In the 1980s Namibia’s desert lions were all but extinct. However, these lions with a “behaviour out of the ordinary” (National Geographic) have come back. Today, about 120 desert-adapted lions live in the Kunene, “one of the world’s last great wildernesses”. This is fantastic for tourism, as tourists love to see lions and in combination with the magical landscapes of the area, this is an asset that can rival the famous East African safari destinations. But, it also comes with challenges, as conflict with humans and their livestock has increased as well. Human-lion conflicts need to be actively managed. Especially, local people must benefit from tourism as they have to support the lions’ conservation, if their long-term survival is to be ensured. Almost synonymous with this is Namibia’s “desert lion legend” Dr. Flip Stander. He has been studying them and working for their survival since 1998.
On 26 June, Dr. Stander will give a presentation of his work with Namibia’s desert lions in Windhoek for the first time! Everybody with an interest in Namibia’s amazing wildlife is cordially invited. It is a not-to-be-missed opportunity to get first-hand information about the desert lions and the unique work being done. And with it, Dr. Stander would like to thank the many loyal Namibian supporters, who have given their assistance to the Desert Lion Conservation Project over the years.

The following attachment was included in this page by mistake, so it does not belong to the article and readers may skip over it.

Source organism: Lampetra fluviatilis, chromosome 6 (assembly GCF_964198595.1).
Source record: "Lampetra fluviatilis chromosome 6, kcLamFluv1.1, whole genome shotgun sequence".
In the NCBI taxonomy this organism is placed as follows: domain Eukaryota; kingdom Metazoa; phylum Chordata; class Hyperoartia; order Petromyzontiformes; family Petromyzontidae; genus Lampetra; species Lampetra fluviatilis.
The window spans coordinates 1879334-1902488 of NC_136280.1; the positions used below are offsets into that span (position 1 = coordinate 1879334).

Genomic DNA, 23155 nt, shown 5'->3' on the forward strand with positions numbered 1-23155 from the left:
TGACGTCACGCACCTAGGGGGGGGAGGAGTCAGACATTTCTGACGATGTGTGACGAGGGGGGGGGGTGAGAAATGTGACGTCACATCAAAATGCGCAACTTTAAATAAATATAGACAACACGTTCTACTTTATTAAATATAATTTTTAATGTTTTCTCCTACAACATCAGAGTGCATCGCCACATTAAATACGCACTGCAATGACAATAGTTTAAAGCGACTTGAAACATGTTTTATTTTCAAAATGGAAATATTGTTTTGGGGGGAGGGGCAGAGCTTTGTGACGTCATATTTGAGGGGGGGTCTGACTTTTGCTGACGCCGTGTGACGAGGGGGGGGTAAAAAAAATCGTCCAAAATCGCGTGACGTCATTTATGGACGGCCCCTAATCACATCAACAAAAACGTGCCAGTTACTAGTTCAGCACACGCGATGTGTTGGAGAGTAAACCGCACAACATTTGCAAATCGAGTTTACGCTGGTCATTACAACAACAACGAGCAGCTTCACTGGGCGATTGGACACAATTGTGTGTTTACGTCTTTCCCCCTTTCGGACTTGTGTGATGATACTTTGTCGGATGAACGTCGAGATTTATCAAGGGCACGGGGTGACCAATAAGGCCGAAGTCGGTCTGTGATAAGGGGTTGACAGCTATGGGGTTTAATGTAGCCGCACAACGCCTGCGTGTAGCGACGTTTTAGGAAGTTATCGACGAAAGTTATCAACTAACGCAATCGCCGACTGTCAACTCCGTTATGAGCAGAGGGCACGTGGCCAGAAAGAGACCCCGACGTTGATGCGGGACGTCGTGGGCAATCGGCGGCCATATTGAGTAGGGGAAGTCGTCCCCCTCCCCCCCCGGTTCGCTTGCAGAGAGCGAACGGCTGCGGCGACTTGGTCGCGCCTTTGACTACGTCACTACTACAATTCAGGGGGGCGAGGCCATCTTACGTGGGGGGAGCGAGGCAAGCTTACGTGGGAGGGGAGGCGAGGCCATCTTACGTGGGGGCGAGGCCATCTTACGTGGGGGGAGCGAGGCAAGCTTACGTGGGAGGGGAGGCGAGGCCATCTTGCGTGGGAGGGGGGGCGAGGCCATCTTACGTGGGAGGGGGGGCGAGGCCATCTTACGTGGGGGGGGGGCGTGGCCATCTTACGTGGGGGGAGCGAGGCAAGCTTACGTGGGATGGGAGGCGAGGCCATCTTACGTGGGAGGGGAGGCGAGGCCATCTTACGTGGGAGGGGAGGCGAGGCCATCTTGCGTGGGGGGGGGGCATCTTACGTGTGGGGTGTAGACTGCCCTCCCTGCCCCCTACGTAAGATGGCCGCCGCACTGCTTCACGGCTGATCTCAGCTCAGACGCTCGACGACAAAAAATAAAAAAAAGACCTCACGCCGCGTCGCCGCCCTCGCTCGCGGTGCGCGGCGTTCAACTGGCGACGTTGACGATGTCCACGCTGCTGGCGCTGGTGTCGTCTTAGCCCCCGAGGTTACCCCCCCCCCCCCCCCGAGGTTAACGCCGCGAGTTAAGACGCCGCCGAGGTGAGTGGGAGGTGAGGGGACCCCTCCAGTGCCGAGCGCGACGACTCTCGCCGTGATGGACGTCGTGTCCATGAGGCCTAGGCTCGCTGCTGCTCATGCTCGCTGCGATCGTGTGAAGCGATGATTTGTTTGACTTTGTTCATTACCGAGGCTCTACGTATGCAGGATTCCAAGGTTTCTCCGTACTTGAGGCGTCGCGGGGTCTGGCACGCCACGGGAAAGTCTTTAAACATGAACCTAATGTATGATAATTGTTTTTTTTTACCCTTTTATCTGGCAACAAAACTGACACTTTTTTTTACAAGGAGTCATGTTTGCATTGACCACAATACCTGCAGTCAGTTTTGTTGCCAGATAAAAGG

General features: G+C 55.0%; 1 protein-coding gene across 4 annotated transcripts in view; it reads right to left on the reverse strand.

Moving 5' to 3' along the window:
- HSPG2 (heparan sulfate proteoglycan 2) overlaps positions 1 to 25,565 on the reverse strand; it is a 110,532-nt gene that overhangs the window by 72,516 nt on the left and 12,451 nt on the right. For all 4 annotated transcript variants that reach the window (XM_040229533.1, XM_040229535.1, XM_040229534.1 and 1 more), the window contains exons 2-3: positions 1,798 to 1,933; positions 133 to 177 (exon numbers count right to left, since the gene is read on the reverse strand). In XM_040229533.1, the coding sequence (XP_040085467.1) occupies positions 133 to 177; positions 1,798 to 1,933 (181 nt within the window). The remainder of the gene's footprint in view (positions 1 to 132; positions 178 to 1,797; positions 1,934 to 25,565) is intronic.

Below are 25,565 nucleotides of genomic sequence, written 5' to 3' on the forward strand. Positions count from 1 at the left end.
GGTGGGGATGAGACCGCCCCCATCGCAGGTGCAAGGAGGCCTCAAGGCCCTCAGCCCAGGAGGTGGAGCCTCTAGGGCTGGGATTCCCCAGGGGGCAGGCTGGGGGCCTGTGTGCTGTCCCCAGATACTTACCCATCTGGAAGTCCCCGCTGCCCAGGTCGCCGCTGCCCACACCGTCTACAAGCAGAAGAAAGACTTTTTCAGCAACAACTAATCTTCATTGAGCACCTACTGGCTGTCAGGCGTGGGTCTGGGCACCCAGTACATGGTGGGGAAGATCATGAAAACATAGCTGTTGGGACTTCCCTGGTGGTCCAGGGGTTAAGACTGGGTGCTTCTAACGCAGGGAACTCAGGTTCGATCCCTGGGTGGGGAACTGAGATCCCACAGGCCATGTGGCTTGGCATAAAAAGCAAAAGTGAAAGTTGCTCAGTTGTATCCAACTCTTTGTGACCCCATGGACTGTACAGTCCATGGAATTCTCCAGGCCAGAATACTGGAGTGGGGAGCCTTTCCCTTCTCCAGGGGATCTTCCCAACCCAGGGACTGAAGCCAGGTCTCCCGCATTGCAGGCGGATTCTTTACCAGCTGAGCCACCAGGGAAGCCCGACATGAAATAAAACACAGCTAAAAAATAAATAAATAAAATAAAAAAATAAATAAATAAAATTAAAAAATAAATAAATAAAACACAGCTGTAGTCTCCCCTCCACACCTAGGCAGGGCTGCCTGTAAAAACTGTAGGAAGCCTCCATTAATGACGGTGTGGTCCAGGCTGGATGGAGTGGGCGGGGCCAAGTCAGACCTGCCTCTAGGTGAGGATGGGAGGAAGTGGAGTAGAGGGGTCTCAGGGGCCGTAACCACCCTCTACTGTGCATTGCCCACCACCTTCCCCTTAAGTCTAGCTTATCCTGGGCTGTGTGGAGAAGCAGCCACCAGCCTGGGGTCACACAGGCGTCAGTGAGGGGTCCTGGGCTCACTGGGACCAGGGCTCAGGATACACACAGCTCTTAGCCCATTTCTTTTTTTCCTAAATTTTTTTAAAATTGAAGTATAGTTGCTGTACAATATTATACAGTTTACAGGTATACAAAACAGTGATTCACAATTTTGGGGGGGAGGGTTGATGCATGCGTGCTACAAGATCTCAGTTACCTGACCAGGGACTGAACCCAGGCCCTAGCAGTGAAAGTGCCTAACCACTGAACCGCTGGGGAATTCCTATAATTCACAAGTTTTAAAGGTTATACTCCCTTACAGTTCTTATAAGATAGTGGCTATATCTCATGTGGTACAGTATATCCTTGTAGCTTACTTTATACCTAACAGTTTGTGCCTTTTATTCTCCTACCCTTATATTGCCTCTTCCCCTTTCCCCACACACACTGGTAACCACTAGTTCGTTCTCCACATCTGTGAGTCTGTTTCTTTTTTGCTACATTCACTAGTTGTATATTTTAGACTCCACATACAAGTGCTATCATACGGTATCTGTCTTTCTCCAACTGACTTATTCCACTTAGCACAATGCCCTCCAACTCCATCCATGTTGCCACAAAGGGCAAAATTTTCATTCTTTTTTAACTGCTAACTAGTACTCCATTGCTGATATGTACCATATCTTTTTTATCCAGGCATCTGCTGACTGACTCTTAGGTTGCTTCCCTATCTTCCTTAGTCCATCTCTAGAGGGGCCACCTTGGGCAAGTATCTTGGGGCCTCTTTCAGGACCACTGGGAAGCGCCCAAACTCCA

The Desert Lion Conservation Project was started by P Stander in 1998. He worked for the Ministry of Environment and Tourism for 23 years, studying the ecology of large carnivores. He completed his Ph.D. at the University of Cambridge in 1994, and his thesis on the evolution of sociality in felids, was awarded the “T H Huxley Prize” by the London Zoological Society.
TOSCO Trust is a non-profit organization linking the tourism industry to local people, conservation organizations and scientists. By supporting conservation projects and local people who share their land with wildlife, TOSCO Trust contributes to safeguarding Namibia’s natural assets. TOSCO Trust closely cooperates with Desert Lion Conservation.